We are opaque to ourselves. We don’t know why we do the things we do, what our deep motivations are. We just act first and explain or excuse later. It’s how it works, how we work; act first, the mind accounts for it later. Which makes sense as we were pre-verbal as living organisms for the vast majority of our evolutionary past, and we also start our individual lives with no words, no symbols or conceptions.

If thoughts were so essential we wouldn’t be able to move or function without them at all. We’d just be wide-eyed blobs waiting for that first glimmer of conception, that first word that would get us moving. But we see animals motivated and functioning, and in infancy we express our preferences and move in the world before conception is even conceived of.

It’s as Nietzsche observed, that we’re living beings before we’re rational beings. The verbal, conceptual mentation that we consider so essential to our functioning, that we mostly believe drives us entirely, and even think this layer IS us, is in fact a secondary emergent layer.

This layer certainly has tremendous functional utility. The emergence of language and symbolic representation was THE explosive Promethean moment that unleashed our unique species-level creativity and cooperation, for better and for worse.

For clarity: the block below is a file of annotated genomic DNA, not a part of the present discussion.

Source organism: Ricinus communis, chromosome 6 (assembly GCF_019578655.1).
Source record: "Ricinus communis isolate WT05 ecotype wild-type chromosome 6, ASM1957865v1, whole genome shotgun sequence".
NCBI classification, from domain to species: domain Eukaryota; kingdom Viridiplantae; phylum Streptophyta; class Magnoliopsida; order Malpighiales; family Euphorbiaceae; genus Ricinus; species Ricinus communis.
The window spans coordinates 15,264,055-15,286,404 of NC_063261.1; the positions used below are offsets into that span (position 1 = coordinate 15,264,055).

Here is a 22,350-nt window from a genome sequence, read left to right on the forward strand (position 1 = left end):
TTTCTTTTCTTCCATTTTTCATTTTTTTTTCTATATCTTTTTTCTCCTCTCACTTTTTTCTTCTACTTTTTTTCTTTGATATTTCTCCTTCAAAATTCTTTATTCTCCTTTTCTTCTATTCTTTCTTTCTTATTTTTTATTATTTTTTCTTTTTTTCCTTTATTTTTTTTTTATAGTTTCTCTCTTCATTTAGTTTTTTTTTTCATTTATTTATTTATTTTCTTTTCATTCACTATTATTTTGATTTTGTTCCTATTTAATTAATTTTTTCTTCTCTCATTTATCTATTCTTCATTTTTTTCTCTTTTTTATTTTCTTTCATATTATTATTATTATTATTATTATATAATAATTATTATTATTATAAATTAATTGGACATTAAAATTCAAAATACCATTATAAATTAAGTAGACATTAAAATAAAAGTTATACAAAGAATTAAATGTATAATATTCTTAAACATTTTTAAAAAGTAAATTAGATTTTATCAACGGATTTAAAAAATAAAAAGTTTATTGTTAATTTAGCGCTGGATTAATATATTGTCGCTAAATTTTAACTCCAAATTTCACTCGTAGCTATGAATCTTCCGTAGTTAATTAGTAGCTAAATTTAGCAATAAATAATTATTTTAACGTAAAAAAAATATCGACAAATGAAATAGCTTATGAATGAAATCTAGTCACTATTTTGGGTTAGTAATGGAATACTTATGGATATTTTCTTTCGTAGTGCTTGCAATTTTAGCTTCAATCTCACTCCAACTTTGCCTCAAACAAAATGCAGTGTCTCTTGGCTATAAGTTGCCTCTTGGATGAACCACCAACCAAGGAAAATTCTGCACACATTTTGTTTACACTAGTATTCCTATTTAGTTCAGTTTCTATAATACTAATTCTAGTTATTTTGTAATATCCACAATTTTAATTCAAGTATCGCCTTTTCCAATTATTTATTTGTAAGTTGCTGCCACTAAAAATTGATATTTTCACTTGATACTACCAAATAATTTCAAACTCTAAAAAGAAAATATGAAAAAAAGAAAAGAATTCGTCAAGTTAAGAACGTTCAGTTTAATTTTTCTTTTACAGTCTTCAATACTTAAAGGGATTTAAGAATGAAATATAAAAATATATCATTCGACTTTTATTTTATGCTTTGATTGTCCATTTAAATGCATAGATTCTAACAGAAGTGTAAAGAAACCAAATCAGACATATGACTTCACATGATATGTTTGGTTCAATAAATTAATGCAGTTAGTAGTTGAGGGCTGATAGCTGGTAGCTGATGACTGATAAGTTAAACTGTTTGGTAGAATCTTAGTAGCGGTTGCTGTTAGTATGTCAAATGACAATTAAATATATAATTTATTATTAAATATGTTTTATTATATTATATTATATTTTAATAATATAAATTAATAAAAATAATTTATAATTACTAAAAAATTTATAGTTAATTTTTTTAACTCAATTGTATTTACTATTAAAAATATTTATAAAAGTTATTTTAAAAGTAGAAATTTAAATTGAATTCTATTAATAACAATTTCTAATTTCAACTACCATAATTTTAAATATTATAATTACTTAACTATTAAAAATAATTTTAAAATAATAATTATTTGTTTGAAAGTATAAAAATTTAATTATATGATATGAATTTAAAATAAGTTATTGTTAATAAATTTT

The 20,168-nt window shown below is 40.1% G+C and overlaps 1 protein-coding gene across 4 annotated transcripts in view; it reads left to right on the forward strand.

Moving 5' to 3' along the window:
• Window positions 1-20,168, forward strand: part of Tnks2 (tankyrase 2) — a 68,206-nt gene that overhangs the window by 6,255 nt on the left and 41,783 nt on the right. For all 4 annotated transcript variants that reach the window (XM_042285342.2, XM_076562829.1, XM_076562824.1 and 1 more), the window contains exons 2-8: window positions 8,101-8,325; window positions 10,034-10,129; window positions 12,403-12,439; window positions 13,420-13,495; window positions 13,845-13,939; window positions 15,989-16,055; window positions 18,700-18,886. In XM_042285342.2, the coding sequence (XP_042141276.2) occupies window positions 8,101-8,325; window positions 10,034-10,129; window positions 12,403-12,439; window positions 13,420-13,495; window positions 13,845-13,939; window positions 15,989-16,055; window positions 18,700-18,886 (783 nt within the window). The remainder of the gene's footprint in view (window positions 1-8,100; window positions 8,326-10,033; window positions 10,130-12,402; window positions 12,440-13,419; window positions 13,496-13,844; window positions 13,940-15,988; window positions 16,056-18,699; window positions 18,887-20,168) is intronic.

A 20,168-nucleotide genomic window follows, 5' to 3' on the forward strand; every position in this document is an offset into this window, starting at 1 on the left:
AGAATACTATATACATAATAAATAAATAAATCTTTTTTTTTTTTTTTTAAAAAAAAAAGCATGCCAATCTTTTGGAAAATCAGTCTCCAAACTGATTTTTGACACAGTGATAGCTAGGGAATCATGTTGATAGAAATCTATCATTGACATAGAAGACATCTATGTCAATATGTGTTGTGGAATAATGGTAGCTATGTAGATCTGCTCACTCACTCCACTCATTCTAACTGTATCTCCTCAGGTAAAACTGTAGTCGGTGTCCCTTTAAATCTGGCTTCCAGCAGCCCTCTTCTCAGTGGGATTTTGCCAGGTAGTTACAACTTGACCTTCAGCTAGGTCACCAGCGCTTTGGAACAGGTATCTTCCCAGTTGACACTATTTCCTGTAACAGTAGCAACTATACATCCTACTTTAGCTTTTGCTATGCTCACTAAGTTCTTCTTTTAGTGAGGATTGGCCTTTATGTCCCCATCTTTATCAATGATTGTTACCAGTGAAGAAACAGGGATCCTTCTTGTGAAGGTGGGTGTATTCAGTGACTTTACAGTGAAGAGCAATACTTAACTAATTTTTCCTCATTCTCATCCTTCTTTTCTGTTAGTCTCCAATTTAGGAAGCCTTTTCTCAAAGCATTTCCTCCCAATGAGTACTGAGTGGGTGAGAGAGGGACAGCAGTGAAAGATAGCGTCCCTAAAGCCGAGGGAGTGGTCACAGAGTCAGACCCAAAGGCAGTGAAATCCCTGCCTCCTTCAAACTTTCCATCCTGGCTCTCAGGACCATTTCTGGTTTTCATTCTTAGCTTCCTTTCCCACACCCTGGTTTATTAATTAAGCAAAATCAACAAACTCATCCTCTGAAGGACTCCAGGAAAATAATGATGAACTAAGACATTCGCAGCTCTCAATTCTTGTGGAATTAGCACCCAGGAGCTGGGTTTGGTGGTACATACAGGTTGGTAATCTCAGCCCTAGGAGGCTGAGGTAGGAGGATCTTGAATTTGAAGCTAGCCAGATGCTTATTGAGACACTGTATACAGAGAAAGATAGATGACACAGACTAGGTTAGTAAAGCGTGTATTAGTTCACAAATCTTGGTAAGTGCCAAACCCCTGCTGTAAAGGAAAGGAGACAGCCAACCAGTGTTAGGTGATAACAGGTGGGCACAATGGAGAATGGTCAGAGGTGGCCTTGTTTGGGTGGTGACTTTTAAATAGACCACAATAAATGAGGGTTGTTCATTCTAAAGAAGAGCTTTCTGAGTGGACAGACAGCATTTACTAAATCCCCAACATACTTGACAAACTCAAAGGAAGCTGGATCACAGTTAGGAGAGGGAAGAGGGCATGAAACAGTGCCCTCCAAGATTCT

But it’s the power of representative layer of reality that also leads us to unhappiness. When we confuse the representation for reality itself then we can suffer it. Particularly in regard to self-identity. By way of example, we can confuse our concept of a tree with the reality of a tree and not necessarily suffer that. I mean, if our conceptual idea of the tree is so completely divorced from the reality of it, then acting out the ensuing expectations might cause problems. If our notions of ‘tree-ness’ included things like permeability then we might expect that we can walk straight through one, and so we’d find that we literally ‘bump into’ the reality of the tree.

But it’s when these representations are mistaken for self the suffering really begins. If our false ideas about who and what we are include things that are vulnerable, incomplete, broken, unworthy, etc. and we believe those notions, then we suffer them even though they’re false.

This is not new, I know I’ve written about this before, about the mechanism of mistaking conceptions for reality particularly in regard to self-identity —

That concepts and symbols are a representational non-primary emergent ‘layer’ of reality, that when taken to be reality itself — aka believed — can result in the experience of psychological and emotional suffering.

Anyway, I’m trying to derive or distill and communicate the essential issues in regard to human suffering and happiness, no biggie right 😉

Now some profound thinkers in the psychological field focus on ‘meaning’ as the foundational concern, but I’m not sure that I agree. At least in regard to ‘articulated’ meaning. But it may be that the the structure of something resembling ‘meaning’ might be embodied in a pre-articulated way, that our worldviews might well be non-conceptual even while they’re structural. And therefore, stated worldviews are mere articulations of that embodiment. Something like that.